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Which one is more efficient?

// < 11
for(var i = 0; i < 11; i++){ ... }


// <= 10
for(var i = 0; i <= 10; i++){ ... }

I don't know exactly how the for function works but I'm assuming that < 11 is more effiecient because in <= 10 it seems that in each 10 comparisons it has too check if it is equal too, not just smaller so it has to make 2 comparisons instead of one.

Am I right, or how this works?

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closed as not constructive by gdoron, Kay, David Thomas, ThinkingStiff, slfan Mar 7 '13 at 22:56

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jsPerf.com, looks like the first one was negligibly faster on FF18, but does it really matter? –  Chad Mar 7 '13 at 13:19
I see you found the bottle-neck of your app... congrats. BTW, i++?! it may be a lot faster using i= i+1! check it as well. –  gdoron Mar 7 '13 at 13:20
compiler is very smart, it always perform the single compare as i < 11. the code i<= 10 is converted to i < 11. –  Romil Mar 7 '13 at 13:22
check:stackoverflow.com/questions/11763399/… –  Amrendra Mar 7 '13 at 13:25
Hey thanks @Chad awesome! I think it matters with a lots of for loops :P. Could you post that as an answer? :) –  Ádám Mar 7 '13 at 13:26

2 Answers 2

up vote 6 down vote accepted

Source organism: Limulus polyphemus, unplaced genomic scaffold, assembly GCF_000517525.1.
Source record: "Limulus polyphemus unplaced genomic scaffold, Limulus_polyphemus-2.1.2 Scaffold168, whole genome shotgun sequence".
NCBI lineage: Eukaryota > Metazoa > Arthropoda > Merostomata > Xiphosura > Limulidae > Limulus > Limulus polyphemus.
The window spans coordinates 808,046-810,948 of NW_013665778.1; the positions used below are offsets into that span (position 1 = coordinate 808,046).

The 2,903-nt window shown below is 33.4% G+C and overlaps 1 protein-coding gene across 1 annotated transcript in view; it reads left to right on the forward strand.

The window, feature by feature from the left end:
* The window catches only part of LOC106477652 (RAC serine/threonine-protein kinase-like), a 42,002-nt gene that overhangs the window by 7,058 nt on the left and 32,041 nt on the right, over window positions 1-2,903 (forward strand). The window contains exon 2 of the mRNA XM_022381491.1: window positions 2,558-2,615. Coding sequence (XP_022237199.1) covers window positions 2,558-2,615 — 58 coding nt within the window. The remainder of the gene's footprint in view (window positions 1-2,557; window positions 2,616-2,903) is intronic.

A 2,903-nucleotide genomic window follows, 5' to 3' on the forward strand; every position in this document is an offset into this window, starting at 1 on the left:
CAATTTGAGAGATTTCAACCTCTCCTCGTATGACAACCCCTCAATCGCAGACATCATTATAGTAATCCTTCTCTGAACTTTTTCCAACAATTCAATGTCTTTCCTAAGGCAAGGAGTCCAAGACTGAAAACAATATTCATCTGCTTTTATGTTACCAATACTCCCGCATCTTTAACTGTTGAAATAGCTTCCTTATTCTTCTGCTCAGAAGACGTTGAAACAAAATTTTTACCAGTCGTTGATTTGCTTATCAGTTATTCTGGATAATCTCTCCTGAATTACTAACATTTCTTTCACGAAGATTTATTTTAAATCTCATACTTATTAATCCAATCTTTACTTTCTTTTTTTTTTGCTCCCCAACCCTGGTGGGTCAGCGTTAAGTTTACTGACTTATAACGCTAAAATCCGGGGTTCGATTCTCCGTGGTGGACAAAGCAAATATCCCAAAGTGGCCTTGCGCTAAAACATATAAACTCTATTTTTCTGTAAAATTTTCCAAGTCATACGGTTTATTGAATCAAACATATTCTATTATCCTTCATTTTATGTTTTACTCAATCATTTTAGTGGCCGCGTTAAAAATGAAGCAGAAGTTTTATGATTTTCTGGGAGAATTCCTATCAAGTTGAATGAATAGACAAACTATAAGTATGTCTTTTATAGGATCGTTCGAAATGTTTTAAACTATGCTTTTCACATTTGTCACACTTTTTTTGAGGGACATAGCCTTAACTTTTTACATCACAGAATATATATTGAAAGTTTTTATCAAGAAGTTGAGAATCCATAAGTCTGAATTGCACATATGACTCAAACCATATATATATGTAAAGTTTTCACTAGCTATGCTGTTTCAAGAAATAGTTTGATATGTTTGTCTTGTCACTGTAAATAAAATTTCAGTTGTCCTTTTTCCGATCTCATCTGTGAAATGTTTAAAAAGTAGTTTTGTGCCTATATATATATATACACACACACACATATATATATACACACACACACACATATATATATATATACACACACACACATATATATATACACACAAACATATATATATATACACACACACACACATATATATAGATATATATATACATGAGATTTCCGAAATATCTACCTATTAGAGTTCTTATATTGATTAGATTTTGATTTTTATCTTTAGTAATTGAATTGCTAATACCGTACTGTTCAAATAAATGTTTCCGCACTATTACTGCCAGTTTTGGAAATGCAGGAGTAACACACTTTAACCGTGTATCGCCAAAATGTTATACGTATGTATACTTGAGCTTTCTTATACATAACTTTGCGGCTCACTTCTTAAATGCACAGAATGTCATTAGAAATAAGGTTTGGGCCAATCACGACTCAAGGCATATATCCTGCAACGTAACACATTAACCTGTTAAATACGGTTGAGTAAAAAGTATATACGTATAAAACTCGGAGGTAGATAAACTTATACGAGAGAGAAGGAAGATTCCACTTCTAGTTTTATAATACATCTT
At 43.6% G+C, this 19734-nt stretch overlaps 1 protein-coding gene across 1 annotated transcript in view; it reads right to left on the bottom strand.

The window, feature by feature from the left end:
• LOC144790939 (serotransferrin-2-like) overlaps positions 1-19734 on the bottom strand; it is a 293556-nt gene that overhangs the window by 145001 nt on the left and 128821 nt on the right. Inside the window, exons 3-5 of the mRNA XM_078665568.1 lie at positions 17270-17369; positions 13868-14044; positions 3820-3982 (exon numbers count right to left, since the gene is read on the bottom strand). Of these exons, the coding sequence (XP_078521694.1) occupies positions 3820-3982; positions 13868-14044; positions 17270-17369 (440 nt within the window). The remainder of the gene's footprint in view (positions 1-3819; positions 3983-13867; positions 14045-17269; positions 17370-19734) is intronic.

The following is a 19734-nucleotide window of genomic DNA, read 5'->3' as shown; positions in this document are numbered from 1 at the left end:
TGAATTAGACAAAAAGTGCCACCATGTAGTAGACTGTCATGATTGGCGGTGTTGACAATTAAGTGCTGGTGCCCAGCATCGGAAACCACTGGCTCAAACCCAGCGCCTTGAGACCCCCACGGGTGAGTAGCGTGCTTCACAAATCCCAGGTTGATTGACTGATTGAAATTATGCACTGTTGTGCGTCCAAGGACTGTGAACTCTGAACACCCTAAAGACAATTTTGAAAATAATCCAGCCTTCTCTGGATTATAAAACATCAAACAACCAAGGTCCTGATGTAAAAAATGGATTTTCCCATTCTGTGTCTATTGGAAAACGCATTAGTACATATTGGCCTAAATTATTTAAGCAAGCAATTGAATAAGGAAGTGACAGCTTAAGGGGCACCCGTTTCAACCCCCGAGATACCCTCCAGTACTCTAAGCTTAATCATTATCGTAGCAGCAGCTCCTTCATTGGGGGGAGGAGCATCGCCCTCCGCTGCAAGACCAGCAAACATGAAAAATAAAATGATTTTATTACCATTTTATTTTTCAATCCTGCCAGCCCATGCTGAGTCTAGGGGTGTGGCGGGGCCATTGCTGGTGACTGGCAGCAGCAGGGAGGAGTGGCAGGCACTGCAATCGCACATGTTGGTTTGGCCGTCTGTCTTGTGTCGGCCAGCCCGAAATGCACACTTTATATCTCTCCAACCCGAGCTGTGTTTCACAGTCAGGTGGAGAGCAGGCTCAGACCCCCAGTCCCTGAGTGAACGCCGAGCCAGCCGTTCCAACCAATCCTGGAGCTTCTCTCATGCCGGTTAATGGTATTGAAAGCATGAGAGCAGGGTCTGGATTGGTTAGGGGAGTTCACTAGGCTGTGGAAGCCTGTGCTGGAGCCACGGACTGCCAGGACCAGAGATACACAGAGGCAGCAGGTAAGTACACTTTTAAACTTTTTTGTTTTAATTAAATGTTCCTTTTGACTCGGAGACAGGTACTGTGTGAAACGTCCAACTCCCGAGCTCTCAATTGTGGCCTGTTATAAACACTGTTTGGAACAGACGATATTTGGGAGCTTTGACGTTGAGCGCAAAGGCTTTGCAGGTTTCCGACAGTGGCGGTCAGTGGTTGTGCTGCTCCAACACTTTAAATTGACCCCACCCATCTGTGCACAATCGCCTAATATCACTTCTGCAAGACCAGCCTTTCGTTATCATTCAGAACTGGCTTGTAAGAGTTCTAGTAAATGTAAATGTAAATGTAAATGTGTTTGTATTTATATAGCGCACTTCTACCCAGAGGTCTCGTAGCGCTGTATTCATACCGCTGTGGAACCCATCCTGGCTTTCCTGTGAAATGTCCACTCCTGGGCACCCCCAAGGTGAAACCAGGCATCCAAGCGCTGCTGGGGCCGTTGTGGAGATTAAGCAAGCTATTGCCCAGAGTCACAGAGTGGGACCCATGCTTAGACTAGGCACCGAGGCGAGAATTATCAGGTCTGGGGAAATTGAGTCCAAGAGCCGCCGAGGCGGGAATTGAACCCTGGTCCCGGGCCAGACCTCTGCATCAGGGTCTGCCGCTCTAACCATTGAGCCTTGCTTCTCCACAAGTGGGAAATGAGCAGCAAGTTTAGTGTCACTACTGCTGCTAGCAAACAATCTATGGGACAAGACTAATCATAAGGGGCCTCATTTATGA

Anytime you have a performance question, always get it out on jsPerf.com.

With this test case:

  • In FF18 the first loop is negligibly faster
  • In FF19 the second loop is negligibly faster.
  • In Chrome 25 they are exactly the same.

Really this is at best a micro-pre-optimization, and you should probably focus elsewhere.

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In my FF19 and Chromium 24.0.1312.70 on Linux, the second loop is negligibly faster. ;) –  Marcel Korpel Mar 7 '13 at 13:32
Just goes to show how little it matters :) –  Chad Mar 7 '13 at 13:35

If there is any difference at all, it would be very small. You should use the code that is easier to maintain. Usually the < operator is preferred, because looping from 0 while the counter is < x gives x iterations.

However, any difference is not because the <= does two comparisons, because it doesn't.

When comparing two numeric values, the computer actually subtracts them, and checks what happens. If the result is positive, negative or zero, different operators give a true result:

operator:   true when result is:
----------  ---------------------
<           negative
<=          not positive
==          zero
>           positive
>=          not negative
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